Why pro bono makes good business sense

 

For nearly 30 years, most of the large US law firms that comprise the Am Law 100 have published their figures showing how many pro bono hours their lawyers give on behalf of a range of good causes. American lawyers are acutely aware that pro bono is a professional responsibility, as demonstrated by their strong ongoing commitment to volunteering their services to meet the legal needs of a range of individuals and organisations. However, English law firms have generally been much less willing or adept at following their example, typically showing less commitment in aggregate than their US counterparts. So what about barristers: how do they address the challenge of giving something back to the community?

Of course, many already do in different ways – motivated by personal choice and a sense of public duty. Yet there is very little in the way of systemic commitment of time, notwithstanding the best efforts of The Bar Pro Bono Unit, which helps to find pro bono legal assistance from volunteer barristers. The decision to join its ranks and give their time for free is made at a personal level rather than an institutional one: providing legal advice or representation for free to those in need, by volunteering their skills in another capacity, such as giving careers advice in schools, acting as a trustee, or even coaching a student team for a mock trial competition.

But of the 16000 practising barristers – of whom 1600 are QCs – just 350, or slightly over 2% are registered with The Bar Pro Bono Unit. There is therefore a strong argument to do something at a more institutional level to increase participation in pro bono activities.

Adopting the model used by many of the biggest US law firms would provide a good benchmark for those at the Bar, invariably in a set of chambers with other barristers. The commitment US firms have shown has continued to grow over the years and is now fully embedded in their culture, and that of the attorneys, no matter what age. The US pro bono culture begins early – in law schools. Students from the 2016 law class performed over 2.2m hours of pro bono work last year, valued at more than $52m, according to figures compiled by the Association of American Law Schools (AALS). The poll of every American Bar Association (ABA) accredited law school was the first nationwide student pro bono survey ever conducted.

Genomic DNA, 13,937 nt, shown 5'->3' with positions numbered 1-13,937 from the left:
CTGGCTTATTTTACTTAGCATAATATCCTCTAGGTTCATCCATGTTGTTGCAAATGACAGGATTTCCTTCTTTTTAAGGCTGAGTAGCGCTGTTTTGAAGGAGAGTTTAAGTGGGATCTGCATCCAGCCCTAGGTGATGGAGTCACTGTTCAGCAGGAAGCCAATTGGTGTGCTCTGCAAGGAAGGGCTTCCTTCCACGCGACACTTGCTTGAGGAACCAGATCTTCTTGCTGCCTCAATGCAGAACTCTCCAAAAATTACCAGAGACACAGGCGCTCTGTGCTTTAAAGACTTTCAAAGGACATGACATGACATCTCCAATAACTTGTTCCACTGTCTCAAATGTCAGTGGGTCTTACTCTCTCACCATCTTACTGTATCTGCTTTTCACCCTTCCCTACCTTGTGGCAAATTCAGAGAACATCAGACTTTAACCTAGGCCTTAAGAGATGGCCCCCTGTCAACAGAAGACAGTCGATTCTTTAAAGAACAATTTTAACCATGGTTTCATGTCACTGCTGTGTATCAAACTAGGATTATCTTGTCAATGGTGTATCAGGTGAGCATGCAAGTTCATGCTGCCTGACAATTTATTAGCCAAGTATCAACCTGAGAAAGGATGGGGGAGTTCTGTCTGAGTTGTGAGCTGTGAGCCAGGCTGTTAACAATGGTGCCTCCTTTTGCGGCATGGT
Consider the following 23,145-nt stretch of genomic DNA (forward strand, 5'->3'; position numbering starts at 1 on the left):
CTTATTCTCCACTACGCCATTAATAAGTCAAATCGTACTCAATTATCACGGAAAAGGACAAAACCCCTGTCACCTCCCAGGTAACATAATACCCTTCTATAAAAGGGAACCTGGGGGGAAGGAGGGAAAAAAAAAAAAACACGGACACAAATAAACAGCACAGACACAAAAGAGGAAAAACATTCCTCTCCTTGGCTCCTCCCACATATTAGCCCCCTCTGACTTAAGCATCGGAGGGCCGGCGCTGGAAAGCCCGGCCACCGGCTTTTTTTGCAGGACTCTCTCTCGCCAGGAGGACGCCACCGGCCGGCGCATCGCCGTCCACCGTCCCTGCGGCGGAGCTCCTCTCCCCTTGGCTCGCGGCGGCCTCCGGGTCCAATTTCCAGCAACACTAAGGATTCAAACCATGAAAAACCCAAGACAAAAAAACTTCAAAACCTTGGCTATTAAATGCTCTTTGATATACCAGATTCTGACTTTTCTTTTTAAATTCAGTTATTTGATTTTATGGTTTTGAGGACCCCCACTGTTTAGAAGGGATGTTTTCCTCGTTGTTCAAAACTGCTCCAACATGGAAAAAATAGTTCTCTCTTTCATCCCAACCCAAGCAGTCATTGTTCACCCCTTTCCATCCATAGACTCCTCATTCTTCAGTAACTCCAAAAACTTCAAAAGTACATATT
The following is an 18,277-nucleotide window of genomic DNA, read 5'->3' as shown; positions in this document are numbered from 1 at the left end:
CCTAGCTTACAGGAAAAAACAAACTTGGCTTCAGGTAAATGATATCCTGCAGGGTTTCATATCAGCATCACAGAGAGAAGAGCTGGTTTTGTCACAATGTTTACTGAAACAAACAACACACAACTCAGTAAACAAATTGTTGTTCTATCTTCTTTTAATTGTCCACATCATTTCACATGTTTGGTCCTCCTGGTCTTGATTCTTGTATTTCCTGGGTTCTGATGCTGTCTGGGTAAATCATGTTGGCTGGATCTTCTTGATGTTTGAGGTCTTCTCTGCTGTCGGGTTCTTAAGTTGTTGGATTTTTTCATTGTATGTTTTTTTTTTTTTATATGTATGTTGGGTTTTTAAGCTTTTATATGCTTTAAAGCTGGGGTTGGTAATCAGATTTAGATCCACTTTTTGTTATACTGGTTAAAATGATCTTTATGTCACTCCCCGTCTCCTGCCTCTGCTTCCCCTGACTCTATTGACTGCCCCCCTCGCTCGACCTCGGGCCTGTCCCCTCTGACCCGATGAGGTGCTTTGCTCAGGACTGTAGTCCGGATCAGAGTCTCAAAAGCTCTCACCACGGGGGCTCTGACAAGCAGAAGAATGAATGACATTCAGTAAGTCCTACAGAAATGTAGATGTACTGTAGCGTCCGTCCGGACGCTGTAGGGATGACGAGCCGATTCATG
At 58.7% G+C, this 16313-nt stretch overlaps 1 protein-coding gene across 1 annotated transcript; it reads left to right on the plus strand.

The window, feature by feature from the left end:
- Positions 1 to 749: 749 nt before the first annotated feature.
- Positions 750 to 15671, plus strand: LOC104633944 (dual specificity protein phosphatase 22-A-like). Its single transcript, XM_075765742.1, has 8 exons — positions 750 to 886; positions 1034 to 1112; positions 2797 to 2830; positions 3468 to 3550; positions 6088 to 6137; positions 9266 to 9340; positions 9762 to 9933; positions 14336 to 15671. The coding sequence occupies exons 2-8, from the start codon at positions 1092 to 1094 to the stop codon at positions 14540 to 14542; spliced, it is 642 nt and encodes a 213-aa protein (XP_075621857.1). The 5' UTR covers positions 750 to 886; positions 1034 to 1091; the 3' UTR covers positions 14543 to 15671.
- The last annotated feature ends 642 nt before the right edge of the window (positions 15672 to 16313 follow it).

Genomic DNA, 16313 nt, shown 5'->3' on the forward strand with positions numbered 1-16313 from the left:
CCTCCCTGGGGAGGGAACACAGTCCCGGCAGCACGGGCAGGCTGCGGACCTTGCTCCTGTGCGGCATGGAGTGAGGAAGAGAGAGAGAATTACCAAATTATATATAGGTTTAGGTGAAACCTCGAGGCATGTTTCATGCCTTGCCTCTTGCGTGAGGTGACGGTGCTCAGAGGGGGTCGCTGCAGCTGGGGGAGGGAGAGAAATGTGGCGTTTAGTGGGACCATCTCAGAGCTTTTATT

At present, English law schools boast of BPTC students having ‘access to an extensive range of pro bono projects.’ But perhaps it should go further still with those studying for the BPTC being mandated to do some pro bono work as part of the course rather than it remaining a purely voluntary activity. This would help engrain the culture of selflessly giving up one’s time for others – so much more precious and personal than just giving money to a friend’s charity run or sponsored bike ride because they are giving something of themselves.

Once qualified as an attorney in the US, the ABA Model Rules of Professional Conduct state that “a lawyer should aspire to render at least 50 hours of pro bono public legal services per year” to persons of limited means or to organisations that support the needs of persons of limited means. Recent ABA figures show the average annual amount of pro bono service provided by each US attorney was 56.5 hours a year. No such data is compiled in the UK, but it seems unlikely that any English law firm could claim such figures for every one of its qualified lawyers. Given the 2% figure for those registered with the Bar’s pro bono unit, the average figure for barristers is probably much lower still. Why not suggest that every barrister should do, say two or three days a year, pro bono.

So does this pro bono commitment adversely impact on law firm revenues? In a word, no. On the contrary, the Am Law 100 law firms grew their aggregate revenues by 4.3 percent in 2016. Their overall performance over the last five years has often outpaced many of their UK counterparts, both in revenue and profitability. When it comes to doing good business and doing pro bono work, the two are not therefore mutually exclusive. In fact, pro bono would seem to make good business sense as part of a firm’s culture. The same would surely apply at the Bar if each set of chambers required all barristers from junior tenant to senior silks to take part with a target set for every member.